Dear Imprudence: Do I Give Up Rights To Bodily Autonomy When I Leave the Dorm Room?
A recent Miss Conduct column featured a letter from a person with a common problem: Unwanted touch.
How do you convey that you’re not a touchy-feely person without coming across as rude or a prude? Ever since starting my freshman year of college, I’ve encountered a startlingly high number of males who think it’s appropriate to massage my shoulder in class, put their hand on my leg when we’re eating lunch together, or pat me on the head when they walk by me. I find this uncomfortable and would like to tell them to stop, but at the same time I know that not everyone has the same physical boundaries. In regard to innocuous things like hugs, is it ever polite or reasonable to say “No, thank you”? T.S. / Chelmsford
A perfectly reasonable question to ask, and one of particular relevance to me because I don’t really like being touched by people I do not know well, or people I know well, honestly, except in set circumstances when I can prepare for it. I know that some FWD readers have sensory issues surrounding touch, for a wide variety of reasons, and I thought this letter would be a good one to highlight for Dear Imprudence before I even read Miss Conduct’s answer.
Of course you can say no to a hug; it’s your body. Keep in mind, though, that those “males” you are in school with are figuring out their physical boundaries and social selves as well. I’m not saying this to tell you to put up with being touched in a way you don’t want, but to point out that college is a big social experiment lab, and the guys don’t really know what they’re doing, either.
So, as long as you’re all working in the same social laboratory, be a good lab partner. Assert your boundaries bluntly and with humor: “It’s hard enough to concentrate in Econ 1 – one more back rub by ‘the invisible hand’ and I’m going to pass out in there, OK?” “Did you seriously just pat my head? Oh no you didn’t.” People will get the idea that T.S. isn’t so much a touchy-feely type and will start leaving you alone. Maybe some folks will think you’re rude or a prude. The others will think you’re a nice, slightly bossy person who doesn’t like to be touched by strangers. Trust me, you could do worse.
Ok, so, the first sentence is strong. Go, Miss Conduct, go. That’s the way to lead things off with a bang. You are absolutely allowed to express your bodily autonomy and to say ‘no, please do not touch me,’ and that doesn’t make you rude or a prude. It just makes you someone who prefers to not be touched, for whatever reason, particularly by random people.
But where Miss Conduct goes from there? It’s a locomotive hurtling down a hill without any brakes on. Are you telling me, Miss Conduct, that college-age ‘guys don’t really know what they’re doing’ when they force unwanted intimate touch on people? Were they tuning out for the ‘keep your hands to yourselves’ lesson in kindgergarten, perhaps? Au contraire, Miss Conduct, they know exactly what they are doing, because the hand on the leg/spontaneous backrub are two moves straight out of any number of men’s advice magazines telling college-aged men how to ‘get chicks.’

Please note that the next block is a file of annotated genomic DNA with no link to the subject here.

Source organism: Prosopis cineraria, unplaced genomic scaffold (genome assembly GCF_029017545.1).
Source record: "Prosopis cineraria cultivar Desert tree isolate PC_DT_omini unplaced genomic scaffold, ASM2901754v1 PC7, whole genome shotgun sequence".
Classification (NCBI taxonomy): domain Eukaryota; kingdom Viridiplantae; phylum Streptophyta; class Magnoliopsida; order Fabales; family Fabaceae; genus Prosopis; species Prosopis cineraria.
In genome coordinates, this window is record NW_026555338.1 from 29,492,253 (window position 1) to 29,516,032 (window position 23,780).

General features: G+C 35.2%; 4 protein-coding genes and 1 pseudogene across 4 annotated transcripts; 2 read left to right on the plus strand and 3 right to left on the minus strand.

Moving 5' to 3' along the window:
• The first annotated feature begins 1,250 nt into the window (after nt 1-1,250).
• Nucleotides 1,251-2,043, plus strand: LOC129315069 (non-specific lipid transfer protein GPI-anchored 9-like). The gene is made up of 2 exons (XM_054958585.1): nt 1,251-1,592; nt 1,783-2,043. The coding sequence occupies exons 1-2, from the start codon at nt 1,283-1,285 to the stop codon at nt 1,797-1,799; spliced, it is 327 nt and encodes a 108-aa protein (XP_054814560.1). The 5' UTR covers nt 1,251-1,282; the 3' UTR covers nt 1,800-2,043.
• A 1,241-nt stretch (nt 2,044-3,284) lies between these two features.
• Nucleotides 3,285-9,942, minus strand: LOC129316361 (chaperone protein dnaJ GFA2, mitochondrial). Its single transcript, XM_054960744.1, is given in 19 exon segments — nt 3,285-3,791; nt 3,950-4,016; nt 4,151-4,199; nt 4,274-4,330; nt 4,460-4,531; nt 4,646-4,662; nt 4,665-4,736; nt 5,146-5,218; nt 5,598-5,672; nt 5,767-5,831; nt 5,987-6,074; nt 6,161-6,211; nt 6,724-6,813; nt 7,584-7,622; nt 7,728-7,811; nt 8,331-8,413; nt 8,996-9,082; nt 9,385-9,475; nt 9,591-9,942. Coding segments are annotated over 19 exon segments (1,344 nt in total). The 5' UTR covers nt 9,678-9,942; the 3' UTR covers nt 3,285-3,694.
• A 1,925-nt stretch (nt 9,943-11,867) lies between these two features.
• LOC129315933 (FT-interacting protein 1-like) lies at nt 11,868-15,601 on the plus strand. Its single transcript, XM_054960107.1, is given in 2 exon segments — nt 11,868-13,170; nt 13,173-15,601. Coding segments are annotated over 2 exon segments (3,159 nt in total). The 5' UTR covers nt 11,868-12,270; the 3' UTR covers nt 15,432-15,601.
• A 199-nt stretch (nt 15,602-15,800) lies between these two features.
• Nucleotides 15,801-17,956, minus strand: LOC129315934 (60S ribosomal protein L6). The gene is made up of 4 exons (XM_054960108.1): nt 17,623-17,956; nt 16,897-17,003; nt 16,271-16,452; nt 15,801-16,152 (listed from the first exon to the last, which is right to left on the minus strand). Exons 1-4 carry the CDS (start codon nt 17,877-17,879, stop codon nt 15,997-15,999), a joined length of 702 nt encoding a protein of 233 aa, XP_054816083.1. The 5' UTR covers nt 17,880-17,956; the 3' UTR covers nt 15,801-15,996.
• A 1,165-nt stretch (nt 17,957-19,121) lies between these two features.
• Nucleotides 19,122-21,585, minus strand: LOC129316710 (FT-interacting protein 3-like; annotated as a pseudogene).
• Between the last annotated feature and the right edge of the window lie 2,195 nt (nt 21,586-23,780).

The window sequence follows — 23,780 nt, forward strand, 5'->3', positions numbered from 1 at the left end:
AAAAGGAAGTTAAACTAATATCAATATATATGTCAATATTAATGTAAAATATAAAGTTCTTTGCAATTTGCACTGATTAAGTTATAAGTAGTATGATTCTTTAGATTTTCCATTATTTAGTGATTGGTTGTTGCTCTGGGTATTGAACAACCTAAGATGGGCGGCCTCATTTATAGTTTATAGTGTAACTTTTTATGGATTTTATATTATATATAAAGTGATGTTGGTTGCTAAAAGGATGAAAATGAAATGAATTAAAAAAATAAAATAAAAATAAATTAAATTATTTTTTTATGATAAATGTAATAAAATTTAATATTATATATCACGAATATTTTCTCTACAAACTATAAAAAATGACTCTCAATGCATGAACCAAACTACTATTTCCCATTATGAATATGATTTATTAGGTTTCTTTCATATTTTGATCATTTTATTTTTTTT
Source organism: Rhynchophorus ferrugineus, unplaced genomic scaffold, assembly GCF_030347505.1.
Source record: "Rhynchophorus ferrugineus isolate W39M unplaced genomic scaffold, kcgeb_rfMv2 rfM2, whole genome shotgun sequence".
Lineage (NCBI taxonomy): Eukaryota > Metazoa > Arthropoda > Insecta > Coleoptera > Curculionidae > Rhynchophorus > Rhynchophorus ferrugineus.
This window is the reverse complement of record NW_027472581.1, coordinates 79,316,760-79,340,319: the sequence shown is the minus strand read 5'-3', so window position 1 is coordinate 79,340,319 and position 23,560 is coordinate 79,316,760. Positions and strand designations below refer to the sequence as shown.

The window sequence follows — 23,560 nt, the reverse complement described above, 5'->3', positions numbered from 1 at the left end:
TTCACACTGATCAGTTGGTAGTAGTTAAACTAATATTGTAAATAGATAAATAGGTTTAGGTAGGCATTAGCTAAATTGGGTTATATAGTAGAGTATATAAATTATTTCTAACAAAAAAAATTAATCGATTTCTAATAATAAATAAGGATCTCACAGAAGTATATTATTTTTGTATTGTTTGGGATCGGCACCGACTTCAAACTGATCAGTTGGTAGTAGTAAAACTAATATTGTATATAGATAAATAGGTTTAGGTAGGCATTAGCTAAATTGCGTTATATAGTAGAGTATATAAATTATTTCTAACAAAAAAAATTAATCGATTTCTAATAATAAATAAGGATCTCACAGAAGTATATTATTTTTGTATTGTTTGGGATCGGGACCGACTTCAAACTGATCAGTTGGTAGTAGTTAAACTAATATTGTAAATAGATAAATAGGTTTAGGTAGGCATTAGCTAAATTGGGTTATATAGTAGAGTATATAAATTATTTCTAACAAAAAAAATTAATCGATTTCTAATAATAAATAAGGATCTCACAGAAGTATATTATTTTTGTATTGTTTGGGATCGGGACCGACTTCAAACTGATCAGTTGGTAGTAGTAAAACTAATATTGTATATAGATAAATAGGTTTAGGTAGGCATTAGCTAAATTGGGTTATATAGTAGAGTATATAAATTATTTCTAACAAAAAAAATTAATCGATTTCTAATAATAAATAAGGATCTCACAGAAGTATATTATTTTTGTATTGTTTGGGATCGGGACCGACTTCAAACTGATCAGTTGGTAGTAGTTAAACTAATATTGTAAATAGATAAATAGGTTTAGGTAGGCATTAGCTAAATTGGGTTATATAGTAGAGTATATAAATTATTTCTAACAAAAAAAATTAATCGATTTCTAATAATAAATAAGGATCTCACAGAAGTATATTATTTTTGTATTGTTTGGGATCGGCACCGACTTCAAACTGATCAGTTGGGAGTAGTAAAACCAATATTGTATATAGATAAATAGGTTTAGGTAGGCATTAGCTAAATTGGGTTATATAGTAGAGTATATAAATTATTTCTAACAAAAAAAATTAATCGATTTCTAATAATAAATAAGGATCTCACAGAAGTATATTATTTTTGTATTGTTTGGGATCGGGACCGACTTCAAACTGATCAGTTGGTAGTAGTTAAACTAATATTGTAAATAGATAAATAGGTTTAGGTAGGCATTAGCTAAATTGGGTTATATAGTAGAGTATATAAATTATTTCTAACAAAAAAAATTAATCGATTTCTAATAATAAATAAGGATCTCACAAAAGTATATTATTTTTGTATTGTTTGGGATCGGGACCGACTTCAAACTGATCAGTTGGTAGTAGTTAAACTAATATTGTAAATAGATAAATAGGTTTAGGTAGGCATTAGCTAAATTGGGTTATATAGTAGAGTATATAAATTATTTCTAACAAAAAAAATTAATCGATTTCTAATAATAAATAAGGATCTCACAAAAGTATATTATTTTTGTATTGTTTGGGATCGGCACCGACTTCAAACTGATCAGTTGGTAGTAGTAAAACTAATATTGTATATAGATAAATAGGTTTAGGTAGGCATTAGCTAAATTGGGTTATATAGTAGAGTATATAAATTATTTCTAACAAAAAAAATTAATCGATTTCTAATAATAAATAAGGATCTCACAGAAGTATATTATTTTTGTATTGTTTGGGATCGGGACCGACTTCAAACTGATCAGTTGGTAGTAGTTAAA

You can’t tell me this is a social laboratory. By college, the same social attitudes and norms present in society in general about bodies and who gets to control them are well established. Young men handling their classmates are joining a long and venerable tradition. It’s called ‘rape culture,’ and it absolutely starts with an ‘innocuous’ backrub in some cases.
I like that Miss Conduct came up with some snappy comebacks with the goal of getting people to stop touching you without making A Scene out of it, a common problem in environments like classrooms. But even this advice leaves me with a sour taste, because it puts the burden on T. S. to fight rape culture by being ‘nice,’ if ‘slightly bossy.’ I personally favour a ‘pardon me?’ or a ‘what are you doing?’ or just a snarled ‘don’t touch me’ when I am not interested in being nice to people who are violating my personal space and exerting ownership and control of my body and I do not appreciate being told that I am under an obligation to be nice to people who are touching me without my consent.
It’s bad enough that I feel constantly forced to ‘accept’ things like handshakes and hugs when they make me deeply uncomfortable because to do otherwise is to Make A Scene. A thousand little cuts occur as I allow my boundaries to be violated in the interests of making nice, of facilitating social interactions, of just getting through an interaction so I can move on to the next thing. There’s a very limited circle of people I enjoy hugging and even fewer people I will initiate hugs with, and if some random person started rubbing my back, they would do so at their own peril. I bite and I can move pretty fast when I want to, you get my drift?
How do you respond when people force unwanted touch on you? Do you find yourself compromising your personal boundaries in order to avoid drama in social interactions?